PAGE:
After shark wrangling, on came the Pacific Mackerel dissection.  Students dissected the hearts of their mackerels along with an inspection of the stomach (they found scales from their prey fish, and gills, yummy! I think this is why stray cats come to live near camp.  

Once everyone completely lost their appetites, it was on to lunch at Mission point.     

We pause for a brief radio break in the Sea Camp vans.  Click here for music.
OMG that song will never ever ever get out of my head!

Sprout ball, a modified dodge ball game that never ends, supplied its usual thrills.  Conner, Trevor, and Mikael dominated the Sea Camp staff. 

After getting hot and sweaty the best way to cool down is to immediately get into a cold water wetsuit, so we all scrambled to the neatly piled stacks of neoprene.  Yesterday we were challenged with simply getting them on to go boogie board, today we upped the ante and had to not only get the suit on correctly (no boys, the zipper goes in the back) AND put on a hooded vest with a mask and snorkel.  Once this was accomplished we divided into two groups, while one group snorkeled, the other seined in the shallows and eel grass.  Seining is an ancient method of catching fish.  Two people hold wooden stakes that are attached to a net.  The net has one side that is held at the top of the water by floats while the other end weighted side of the net scraps the sea floor.  While the net is held taught, the rest of the group links arms and methodically marches through the water towards the net.  Frightened fish try to escape the chorus line by swimming … right into the net. We had quite a hull.  We netted a dozen giant kelp fish, bass and pike fish. 

Other than the largest kelp fish I have never ever ever seen caught in the net, the coolest part was one of the male pike fish (like sea horses, the males carry the young) gave birth to a score of babies.  They were tiny, but fascinating.  So fascinating that belly flops were in order.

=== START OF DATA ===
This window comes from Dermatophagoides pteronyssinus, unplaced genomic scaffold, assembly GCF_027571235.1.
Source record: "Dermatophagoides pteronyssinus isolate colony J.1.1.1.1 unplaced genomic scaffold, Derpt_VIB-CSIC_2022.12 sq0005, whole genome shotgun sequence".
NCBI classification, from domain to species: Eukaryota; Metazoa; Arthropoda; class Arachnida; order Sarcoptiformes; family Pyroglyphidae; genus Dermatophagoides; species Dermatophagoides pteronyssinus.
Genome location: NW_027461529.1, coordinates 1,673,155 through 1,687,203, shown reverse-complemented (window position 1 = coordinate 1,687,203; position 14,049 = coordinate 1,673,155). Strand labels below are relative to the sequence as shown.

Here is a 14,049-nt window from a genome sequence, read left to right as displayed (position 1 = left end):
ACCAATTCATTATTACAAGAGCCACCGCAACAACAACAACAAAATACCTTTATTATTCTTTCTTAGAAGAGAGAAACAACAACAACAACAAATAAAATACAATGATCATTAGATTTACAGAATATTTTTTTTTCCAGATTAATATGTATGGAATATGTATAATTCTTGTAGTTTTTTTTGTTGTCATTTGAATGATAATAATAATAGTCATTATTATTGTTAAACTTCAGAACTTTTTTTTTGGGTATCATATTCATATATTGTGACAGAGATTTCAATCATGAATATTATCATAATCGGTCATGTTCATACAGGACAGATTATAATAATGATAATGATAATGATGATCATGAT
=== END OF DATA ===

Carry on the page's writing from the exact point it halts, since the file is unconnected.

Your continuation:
The snorkeling group had the opportunity to see, touch, and even taste the local sea life that calls the rocky Mission Point home.  Some of the highlights were an octopus, brittle stars, sea stars, sea hares (although they move more like a tortoise), and flitting Garibaldi’s.  But before we could discover the wonders of the rock reef, we first had to navigate through long thick patches of eel grass that seemed to entangle some of the girls quicker and tighter then devil's snare.  Luckily eel grass's kryptonite is a good loud scream, so we were serenaded throughout the snorkel.  How did the song go

You go talk to your friends talk
To my friends talk to me
But we are never ever ever ever getting back together

Like ever...

Ahhhh, that's much better.  Interestingly enough, the octopus had taken up residence in an old heineken bottle that he decorated with a colorful assortment of barnacles and sea weeds.  Eric Carle would have been proud.  Another hit was the giant limpet.  The sea camp guides swear that the giant Limpet or whale’s eye does in fact taste like sweet potato, but Mike was just happy to get the seven years of good luck that comes when you lick the mollusk.  Yummy and good for you too!  Too bad the same can’t be said of Brussels sprouts.  All the snorkeling was just a tease for what is to come on the boat trips which start tomorrow. 

We ended the day with a quick football practice on the dirt field, the sea camp store, and a down home chicken fried dinner with all the fixings.